100: The Business of Documentation with Jaime Slutzky

In this episode, Jaime Slutzky talks about making pieces of technology work together functionally, working for clients and business owners and then handing over processes and documentation, and what your clients need to know about tech stacks.


Panelists:

Jamey Hampton | John K. Sawers

Guest Starring:

Jaime Slutzky: @TechOfBusiness | Tech of Business | Podcast

Show Notes:

01:12 – Jaime’s Superpower: Taking complex ideas and figuring out the fastest way from here to there. (i.e.: logistics!)

Zapier

05:41 – Tech as a Roadblock

19:44 – Handing Off Responsibilities to Business Owners

Process Street

The Checklist Manifesto: How to Get Things Right

Bullet Journals

18:09 – Identifying Ideal Clients and Attitudes Towards Technology

24:40 – Documentation

36:53 – What do clients need to know about technology?

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Reflections:

John: Documentation is important.

Jamey: Getting tech recommendations from people you trust, pick one, and do it. Don’t be paralyzed by indecision.

Jaime: Document in isolation.

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Transcript:

JAMEY:  Hello, listeners. I have a really exciting news because I would love to welcome you to Episode 100 of Greater Than Code. Yay! One hundred episodes.

JOHN:  Yay!

JAMEY:  I am one of your host, Jamey Hampton and I’m here with my friend, John K Sawers.

JOHN:  Thanks, Jamey and I’m so excited to be here on Episode 100. Our guest is Jaime Slutzky. She is a virtual CTO, providing tech strategy and implementation services. She integrates software systems for creative but out of the box entrepreneurs, so they can spend their time and energy creating content and engaging with their clients. She thrives by removing tech as a barrier to letting her client’s visions shine through. Jaime hosts the Tech of Business Podcast where she showcases the role of software and technology in businesses of every size and shape.

Welcome to the show, Jaime.

JAIME:  Thank you so much for having me. This is going to be a fun conversation because I love code but I love so much more than that too.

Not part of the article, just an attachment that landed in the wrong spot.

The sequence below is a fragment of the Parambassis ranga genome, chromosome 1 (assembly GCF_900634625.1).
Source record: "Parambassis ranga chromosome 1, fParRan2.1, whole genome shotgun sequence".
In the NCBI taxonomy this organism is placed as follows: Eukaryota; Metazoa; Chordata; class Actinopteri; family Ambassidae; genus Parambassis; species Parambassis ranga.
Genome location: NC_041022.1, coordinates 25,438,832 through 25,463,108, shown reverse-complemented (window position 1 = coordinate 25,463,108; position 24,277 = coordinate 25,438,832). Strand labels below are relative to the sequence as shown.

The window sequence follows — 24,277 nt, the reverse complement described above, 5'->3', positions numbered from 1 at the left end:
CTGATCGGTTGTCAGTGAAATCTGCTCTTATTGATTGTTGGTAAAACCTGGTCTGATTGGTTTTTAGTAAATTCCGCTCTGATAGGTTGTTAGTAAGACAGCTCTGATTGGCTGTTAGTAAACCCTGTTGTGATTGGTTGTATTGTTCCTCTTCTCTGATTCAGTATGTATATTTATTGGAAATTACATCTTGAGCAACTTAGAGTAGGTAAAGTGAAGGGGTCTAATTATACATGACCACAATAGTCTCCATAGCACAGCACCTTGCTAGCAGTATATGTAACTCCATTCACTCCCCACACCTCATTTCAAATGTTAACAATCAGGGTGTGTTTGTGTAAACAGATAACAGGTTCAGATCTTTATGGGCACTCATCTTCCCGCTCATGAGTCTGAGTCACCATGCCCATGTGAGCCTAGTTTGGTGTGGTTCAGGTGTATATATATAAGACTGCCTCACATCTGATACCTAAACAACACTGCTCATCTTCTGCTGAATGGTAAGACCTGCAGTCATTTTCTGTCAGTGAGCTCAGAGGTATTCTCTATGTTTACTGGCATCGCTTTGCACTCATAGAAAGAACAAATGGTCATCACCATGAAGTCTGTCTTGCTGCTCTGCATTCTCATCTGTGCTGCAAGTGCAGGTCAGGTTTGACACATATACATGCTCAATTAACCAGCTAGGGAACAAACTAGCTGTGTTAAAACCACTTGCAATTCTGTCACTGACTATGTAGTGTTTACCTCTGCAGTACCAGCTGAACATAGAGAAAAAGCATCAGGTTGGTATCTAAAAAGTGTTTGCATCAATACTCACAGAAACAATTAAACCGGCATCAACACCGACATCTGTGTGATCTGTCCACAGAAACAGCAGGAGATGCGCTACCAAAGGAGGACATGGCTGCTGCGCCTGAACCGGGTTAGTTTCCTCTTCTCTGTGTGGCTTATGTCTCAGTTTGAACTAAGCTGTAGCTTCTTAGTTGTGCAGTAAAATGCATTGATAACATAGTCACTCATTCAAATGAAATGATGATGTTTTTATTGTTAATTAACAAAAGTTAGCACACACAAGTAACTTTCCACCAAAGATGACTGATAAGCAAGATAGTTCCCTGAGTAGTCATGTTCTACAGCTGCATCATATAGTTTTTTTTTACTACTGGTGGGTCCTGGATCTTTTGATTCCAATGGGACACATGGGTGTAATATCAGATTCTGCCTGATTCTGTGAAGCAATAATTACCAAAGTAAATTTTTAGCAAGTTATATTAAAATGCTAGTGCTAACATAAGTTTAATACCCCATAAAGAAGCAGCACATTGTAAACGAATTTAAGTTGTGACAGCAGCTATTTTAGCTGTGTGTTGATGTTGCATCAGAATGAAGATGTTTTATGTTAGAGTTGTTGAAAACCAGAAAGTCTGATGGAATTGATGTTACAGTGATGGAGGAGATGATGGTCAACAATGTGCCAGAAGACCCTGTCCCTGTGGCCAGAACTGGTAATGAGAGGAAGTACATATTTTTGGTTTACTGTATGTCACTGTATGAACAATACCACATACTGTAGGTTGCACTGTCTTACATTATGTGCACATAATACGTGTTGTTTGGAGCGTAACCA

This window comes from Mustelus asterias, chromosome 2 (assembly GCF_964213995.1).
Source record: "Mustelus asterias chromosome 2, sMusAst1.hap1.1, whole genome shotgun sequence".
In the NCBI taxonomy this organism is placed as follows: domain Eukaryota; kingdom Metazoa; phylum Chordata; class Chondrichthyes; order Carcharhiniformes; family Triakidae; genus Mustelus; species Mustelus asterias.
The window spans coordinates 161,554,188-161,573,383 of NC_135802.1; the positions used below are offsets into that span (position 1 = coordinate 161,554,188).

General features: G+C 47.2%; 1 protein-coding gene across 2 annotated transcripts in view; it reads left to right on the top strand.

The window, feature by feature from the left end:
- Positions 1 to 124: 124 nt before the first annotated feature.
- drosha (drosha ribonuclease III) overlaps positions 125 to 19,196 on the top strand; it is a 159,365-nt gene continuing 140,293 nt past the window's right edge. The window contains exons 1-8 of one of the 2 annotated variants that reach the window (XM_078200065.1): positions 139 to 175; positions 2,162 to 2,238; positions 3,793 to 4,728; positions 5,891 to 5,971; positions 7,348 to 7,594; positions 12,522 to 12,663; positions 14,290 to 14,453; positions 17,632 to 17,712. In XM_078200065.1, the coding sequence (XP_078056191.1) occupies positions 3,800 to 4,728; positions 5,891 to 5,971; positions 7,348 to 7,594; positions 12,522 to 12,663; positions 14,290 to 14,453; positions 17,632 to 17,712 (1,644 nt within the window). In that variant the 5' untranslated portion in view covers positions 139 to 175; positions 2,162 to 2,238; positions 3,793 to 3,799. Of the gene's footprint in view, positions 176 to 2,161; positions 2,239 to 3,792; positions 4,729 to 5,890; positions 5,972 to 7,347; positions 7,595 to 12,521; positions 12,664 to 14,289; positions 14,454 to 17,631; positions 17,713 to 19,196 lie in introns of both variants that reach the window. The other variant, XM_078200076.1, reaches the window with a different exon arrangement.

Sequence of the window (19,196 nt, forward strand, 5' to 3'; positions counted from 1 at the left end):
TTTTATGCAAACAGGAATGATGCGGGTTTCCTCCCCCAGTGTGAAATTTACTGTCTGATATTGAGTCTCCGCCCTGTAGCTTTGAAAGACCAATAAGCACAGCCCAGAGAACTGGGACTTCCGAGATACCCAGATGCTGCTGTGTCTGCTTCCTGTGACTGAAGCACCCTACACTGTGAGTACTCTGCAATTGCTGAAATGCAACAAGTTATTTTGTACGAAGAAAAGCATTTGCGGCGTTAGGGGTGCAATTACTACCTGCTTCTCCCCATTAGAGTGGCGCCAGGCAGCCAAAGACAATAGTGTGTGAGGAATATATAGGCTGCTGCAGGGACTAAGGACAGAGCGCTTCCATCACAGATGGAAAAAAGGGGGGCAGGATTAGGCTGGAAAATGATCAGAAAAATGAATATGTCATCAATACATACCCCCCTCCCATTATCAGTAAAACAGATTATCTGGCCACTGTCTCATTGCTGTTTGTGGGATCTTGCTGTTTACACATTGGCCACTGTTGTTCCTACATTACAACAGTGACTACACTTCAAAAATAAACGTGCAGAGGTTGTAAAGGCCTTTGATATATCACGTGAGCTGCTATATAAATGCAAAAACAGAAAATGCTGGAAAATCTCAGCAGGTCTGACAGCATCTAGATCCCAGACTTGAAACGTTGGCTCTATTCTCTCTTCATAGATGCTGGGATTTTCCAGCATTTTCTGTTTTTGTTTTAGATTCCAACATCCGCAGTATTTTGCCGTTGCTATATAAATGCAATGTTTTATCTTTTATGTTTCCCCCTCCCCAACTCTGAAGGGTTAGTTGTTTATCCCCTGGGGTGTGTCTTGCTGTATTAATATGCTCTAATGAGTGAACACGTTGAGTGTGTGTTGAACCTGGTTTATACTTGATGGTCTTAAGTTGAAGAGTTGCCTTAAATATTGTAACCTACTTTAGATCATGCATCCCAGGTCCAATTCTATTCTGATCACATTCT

JAMEY:  Then you’re perfect for the show. I want to start out with the question that we often start out with, that always start with which is what is your superpower and how did you acquire it?

JAIME:  My superpower is taking complex ideas and just figuring out the fastest way from here to there. Honestly and truly, I can look at a complicated system, I can look at the scenario of driving my kid to carpool or a complete computer system. It doesn’t matter and I figure out the best possible way and I think that that came about out of necessity because I had to find my place in the world. I don’t know. I mean, it’s kind of strange but it works pretty well in business and in life and everything.

JAMEY:  Yeah, that sounds like ‘useful in all situations’ superpower.

JAIME:  It’s helpful for sure. The biggest challenge that I had with it is that I couldn’t figure it out for this school year, for my daughter, to be able for my older daughter to dance and so I have pivoted her entire schedule so that she and I get one-on-one time that we were going to have if she dance. I kind of turned it into a positive because I couldn’t figure out the logistics which was kind of depressing. I actually figured out the logistics but I couldn’t put people in place to make it happen.

JAMEY:  It wasn’t a fault of your superpower.

JAIME:  It wasn’t.

JAMEY:  Your superpower worked. There’s people around it that didn’t work.

JAIME:  Exactly.

JOHN:  And then, it led you to come up with a good fall back too.

JAIME:  Yes, because now I get to spend time with my 12- year old. Who doesn’t want to help shape them in that pivotal year, the final year before teenager.

JAMEY:  Wow, it’s awesome.

JOHN:  You’ve mentioned obviously some personal situations where you found this really useful and I’m sure we can dive in some more of those but I’m also interested in the business situations where you find that really useful.

JAIME:  Yeah. In business, I spent a lot of time putting systems together, making disparate pieces of technology work together. It may be a WordPress website and using Zapier to do with some integrations and using a third party checkout program and doing all these different things. I tend to say, what do we actually need to accomplish and oftentimes, I can cut out a piece of technology or I can write one large zap on Zapier that accomplishes everything that needs to be there, so that we have fewer break points and that really the biggest part of it all is make it system streamlined so that they don’t end up being bloated and overly complicated.